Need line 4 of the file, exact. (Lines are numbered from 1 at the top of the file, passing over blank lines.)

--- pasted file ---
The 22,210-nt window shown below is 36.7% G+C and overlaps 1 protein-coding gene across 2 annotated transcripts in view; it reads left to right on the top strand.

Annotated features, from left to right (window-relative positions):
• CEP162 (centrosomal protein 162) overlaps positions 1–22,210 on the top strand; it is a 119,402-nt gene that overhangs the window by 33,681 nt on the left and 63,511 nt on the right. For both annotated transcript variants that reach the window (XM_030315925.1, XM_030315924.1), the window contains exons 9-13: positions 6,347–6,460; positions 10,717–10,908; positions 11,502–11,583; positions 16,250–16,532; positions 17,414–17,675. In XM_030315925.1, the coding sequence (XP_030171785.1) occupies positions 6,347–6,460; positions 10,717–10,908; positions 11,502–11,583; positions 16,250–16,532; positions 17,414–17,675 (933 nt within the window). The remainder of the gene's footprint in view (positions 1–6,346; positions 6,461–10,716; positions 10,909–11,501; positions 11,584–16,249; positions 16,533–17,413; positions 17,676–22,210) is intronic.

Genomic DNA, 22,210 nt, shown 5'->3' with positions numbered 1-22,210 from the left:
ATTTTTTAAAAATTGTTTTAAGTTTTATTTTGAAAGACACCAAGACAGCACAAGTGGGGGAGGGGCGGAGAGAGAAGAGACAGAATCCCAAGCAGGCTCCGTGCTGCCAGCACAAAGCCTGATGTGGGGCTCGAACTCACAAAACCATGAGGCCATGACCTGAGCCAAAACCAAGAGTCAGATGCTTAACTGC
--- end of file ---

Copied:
Genomic DNA, 22,210 nt, shown 5'->3' with positions numbered 1-22,210 from the left: